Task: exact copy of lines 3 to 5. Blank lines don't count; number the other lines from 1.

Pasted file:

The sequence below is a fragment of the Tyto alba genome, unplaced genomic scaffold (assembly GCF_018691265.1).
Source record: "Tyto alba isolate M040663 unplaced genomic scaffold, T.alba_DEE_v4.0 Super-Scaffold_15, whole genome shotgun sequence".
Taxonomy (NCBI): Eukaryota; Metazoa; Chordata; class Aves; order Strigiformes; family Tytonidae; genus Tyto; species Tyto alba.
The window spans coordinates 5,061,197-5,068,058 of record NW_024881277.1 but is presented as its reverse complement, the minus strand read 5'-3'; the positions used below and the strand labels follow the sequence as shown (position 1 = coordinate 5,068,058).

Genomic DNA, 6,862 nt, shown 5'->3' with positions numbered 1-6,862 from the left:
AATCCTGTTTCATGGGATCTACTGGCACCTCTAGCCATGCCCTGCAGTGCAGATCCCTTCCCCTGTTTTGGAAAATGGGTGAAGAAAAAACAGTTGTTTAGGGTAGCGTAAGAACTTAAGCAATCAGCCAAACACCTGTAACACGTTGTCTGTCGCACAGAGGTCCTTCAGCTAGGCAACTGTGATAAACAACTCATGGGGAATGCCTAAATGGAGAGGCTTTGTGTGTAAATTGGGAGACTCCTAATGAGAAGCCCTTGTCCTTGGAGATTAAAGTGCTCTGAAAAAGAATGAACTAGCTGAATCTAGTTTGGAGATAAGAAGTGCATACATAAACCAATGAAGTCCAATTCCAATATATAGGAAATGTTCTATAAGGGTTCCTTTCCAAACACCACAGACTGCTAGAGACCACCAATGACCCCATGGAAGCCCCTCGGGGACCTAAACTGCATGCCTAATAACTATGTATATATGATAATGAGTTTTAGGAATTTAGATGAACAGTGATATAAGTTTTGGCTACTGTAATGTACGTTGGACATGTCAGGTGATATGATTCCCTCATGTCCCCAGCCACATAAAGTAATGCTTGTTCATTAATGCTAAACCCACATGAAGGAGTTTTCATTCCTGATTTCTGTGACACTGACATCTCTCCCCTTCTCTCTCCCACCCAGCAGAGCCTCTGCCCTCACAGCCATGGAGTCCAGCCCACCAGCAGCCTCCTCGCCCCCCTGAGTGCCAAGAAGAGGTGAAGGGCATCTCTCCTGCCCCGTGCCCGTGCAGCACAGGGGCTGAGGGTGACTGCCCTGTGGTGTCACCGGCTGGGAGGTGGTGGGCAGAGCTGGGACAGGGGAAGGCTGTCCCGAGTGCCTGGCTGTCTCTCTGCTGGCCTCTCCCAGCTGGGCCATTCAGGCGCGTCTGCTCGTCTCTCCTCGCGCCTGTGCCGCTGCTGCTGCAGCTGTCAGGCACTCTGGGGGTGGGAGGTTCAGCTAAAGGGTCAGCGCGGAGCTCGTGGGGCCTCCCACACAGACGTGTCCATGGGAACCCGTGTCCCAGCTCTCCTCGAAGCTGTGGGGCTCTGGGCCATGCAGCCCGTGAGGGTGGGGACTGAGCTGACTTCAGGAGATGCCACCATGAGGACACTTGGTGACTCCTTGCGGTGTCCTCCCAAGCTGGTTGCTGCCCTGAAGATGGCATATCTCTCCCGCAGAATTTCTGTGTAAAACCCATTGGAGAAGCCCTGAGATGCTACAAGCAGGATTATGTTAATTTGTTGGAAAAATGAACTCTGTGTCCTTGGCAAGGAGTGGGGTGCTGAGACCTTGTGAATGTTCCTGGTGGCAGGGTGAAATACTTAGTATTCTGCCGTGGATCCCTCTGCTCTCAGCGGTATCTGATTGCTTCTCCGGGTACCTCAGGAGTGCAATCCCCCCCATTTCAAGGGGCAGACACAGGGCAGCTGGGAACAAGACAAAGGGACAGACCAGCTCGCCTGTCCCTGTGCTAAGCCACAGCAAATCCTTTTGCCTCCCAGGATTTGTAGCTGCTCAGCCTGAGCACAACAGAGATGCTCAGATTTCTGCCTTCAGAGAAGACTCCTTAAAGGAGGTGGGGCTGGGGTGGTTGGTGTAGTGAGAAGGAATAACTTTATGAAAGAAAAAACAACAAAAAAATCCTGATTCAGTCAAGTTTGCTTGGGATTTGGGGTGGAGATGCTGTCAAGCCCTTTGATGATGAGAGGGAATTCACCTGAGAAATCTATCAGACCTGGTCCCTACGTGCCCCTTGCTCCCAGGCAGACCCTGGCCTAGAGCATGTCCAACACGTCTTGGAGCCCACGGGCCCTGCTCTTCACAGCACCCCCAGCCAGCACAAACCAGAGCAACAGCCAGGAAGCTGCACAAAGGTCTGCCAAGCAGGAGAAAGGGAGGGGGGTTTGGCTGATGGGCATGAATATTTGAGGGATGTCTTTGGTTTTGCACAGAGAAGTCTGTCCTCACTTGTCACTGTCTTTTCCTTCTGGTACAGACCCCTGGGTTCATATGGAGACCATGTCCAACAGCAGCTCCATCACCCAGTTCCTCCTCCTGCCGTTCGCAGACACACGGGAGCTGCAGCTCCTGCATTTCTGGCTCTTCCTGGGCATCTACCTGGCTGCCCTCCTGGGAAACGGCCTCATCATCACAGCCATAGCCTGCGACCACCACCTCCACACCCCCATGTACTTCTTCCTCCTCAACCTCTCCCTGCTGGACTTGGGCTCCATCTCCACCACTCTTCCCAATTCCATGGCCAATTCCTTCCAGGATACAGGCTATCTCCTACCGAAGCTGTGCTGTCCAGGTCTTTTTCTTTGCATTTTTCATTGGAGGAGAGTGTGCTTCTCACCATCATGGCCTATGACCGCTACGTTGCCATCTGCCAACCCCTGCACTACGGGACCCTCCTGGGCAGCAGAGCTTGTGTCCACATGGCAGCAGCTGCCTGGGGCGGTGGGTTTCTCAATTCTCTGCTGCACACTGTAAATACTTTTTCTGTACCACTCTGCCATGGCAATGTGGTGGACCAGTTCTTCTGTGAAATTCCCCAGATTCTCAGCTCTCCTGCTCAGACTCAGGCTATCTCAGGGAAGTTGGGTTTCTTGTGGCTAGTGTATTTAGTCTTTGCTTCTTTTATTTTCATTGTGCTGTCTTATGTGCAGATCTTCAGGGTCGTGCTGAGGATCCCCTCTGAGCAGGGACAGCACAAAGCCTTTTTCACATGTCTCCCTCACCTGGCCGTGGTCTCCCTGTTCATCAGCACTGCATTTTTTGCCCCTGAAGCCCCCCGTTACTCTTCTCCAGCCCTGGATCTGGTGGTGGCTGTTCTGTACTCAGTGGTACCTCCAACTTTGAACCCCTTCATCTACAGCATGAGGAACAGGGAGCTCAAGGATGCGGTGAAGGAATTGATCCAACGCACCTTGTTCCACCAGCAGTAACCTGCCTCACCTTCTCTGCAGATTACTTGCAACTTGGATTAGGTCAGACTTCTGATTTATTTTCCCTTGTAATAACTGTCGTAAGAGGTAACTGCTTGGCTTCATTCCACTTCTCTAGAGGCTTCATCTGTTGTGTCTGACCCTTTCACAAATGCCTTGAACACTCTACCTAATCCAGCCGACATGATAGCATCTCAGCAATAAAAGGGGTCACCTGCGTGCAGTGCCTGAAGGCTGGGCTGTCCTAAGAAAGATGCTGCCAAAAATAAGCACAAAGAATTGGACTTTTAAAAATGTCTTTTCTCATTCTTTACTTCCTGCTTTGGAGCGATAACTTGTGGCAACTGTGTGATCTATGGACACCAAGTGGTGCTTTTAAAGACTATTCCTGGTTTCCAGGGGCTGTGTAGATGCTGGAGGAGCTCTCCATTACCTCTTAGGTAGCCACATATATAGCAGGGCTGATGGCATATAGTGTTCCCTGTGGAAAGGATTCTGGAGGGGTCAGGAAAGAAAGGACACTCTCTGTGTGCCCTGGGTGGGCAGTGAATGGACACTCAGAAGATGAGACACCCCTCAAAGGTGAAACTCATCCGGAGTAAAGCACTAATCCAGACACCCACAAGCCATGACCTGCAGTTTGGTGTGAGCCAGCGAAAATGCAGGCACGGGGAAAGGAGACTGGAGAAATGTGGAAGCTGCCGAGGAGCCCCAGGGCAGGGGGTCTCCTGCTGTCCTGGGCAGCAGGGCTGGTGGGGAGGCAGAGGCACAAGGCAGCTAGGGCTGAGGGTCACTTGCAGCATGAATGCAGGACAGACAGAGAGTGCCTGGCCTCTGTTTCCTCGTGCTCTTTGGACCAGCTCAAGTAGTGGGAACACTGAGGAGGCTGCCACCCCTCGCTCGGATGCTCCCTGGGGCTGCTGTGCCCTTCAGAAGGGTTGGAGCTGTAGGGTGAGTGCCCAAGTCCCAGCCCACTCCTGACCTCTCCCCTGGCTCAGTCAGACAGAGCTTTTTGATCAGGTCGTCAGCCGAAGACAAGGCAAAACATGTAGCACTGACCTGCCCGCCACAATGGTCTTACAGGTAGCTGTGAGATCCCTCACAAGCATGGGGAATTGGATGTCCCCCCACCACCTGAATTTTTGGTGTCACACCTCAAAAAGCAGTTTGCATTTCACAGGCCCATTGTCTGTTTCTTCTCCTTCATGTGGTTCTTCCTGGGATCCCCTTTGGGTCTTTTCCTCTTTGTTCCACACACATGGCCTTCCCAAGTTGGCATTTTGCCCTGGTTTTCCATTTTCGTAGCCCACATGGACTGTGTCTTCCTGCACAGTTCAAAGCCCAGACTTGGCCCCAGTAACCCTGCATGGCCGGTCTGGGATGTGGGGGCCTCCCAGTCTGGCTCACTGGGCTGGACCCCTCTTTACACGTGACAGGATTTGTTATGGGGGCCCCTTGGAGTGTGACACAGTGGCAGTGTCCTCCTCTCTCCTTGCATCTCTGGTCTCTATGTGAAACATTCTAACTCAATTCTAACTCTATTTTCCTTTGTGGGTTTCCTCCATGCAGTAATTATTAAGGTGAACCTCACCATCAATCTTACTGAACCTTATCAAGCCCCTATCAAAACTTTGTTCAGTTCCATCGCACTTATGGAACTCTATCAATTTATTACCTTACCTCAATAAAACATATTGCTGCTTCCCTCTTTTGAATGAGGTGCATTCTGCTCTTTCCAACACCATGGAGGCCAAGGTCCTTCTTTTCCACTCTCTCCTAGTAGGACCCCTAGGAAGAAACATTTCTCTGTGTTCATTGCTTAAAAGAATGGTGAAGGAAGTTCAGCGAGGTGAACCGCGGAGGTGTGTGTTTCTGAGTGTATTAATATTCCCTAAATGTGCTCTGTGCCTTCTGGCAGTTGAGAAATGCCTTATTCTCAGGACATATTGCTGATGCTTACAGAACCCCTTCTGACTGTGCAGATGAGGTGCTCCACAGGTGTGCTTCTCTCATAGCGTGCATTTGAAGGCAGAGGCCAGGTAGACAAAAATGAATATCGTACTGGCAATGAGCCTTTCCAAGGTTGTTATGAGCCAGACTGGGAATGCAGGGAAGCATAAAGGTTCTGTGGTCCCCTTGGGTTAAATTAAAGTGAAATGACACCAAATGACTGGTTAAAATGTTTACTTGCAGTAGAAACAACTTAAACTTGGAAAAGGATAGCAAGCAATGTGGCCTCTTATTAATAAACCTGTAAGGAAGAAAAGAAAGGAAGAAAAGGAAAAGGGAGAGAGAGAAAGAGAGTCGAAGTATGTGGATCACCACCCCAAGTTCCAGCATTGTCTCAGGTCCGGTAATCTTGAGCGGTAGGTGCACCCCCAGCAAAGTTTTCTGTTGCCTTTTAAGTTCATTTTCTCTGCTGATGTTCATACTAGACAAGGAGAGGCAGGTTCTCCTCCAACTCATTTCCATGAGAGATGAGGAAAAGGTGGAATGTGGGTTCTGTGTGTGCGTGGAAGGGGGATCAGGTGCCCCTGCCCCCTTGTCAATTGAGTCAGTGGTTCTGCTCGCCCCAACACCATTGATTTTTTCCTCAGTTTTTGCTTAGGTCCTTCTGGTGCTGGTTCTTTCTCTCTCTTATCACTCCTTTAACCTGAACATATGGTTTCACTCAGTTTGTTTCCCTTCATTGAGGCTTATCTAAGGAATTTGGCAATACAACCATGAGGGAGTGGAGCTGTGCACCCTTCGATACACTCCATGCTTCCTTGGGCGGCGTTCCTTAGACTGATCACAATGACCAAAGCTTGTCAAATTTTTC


Taxonomy (NCBI): Eukaryota; Metazoa; Chordata; class Aves; order Strigiformes; family Tytonidae; genus Tyto; species Tyto alba.
The window spans coordinates 5,061,197-5,068,058 of record NW_024881277.1 but is presented as its reverse complement, the minus strand read 5'-3'; the positions used below and the strand labels follow the sequence as shown (position 1 = coordinate 5,068,058).

Genomic DNA, 6,862 nt, shown 5'->3' with positions numbered 1-6,862 from the left: